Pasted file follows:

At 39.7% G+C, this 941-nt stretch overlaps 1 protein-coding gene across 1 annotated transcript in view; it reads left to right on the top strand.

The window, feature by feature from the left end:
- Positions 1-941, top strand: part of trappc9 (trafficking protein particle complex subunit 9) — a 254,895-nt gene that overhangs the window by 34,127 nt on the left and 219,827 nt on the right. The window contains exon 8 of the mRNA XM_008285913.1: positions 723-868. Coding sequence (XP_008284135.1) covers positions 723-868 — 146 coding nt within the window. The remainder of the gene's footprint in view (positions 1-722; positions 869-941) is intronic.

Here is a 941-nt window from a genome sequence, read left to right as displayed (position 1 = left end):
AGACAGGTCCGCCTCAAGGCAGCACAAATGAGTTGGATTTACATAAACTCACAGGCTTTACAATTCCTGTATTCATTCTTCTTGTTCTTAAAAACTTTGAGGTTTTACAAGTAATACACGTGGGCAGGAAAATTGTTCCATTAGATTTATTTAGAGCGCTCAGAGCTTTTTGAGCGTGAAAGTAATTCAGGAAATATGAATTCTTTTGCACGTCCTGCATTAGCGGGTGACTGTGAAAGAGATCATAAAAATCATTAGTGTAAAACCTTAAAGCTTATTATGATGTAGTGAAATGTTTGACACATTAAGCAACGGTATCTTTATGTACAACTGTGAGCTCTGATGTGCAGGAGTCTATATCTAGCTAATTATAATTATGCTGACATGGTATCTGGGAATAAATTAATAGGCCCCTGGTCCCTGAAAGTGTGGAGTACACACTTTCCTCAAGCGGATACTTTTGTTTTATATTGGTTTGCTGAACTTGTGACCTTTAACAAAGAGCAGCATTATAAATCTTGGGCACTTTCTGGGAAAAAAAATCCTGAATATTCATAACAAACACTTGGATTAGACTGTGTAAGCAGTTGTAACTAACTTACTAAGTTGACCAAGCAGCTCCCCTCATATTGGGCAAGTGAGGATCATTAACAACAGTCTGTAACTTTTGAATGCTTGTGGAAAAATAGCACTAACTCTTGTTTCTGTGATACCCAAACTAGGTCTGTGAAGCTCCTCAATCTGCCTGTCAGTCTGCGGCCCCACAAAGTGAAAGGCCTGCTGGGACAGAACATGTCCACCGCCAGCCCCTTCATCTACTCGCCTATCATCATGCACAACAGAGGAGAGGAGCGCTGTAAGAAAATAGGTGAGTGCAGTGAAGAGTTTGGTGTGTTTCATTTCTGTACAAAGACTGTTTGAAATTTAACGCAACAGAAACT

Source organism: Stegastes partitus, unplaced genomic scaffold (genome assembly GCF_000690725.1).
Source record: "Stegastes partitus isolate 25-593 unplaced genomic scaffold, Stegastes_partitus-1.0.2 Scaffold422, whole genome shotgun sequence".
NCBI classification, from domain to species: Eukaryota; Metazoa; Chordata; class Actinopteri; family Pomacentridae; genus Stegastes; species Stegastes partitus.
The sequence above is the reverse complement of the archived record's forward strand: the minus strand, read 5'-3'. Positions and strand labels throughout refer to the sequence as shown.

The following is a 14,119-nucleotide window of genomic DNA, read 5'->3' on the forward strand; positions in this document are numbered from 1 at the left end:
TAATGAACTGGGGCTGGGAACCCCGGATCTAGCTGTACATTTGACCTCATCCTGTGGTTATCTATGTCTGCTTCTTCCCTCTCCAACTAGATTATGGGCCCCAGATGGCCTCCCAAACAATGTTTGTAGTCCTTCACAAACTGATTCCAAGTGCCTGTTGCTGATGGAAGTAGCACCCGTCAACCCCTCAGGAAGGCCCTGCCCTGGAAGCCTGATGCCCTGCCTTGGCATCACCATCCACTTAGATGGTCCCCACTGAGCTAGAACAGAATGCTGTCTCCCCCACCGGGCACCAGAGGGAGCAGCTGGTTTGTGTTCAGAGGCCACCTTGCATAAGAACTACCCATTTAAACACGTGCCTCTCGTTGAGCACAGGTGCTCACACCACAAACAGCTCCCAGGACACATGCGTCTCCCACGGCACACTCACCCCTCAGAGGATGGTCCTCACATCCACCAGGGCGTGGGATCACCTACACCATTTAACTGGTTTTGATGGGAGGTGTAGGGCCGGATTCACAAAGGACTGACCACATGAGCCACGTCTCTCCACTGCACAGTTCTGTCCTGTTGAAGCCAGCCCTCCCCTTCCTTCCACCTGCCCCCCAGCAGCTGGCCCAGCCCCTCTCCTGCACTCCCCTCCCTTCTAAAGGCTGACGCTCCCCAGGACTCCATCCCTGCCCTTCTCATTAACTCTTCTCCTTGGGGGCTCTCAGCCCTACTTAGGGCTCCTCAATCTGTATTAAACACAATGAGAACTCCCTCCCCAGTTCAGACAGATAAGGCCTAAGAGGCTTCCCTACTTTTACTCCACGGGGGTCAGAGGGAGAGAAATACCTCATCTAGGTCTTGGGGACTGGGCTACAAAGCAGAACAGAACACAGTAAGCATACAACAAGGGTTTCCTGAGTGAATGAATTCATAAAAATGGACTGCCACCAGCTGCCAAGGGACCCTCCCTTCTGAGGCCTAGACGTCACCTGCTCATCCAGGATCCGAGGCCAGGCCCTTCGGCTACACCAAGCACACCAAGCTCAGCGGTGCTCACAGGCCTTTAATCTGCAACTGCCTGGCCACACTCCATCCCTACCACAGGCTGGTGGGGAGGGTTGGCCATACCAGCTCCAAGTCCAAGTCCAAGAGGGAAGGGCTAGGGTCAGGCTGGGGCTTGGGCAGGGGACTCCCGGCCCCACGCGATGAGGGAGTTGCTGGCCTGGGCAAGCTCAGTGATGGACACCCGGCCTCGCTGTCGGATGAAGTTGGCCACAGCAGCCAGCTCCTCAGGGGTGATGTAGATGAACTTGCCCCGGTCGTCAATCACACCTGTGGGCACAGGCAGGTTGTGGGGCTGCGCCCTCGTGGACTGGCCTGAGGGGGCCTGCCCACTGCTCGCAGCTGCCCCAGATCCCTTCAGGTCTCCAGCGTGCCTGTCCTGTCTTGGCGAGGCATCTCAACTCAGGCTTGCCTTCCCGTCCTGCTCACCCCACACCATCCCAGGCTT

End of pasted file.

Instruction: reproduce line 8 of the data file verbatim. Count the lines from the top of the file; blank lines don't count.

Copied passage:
NCBI classification, from domain to species: Eukaryota; Metazoa; Chordata; class Actinopteri; family Pomacentridae; genus Stegastes; species Stegastes partitus.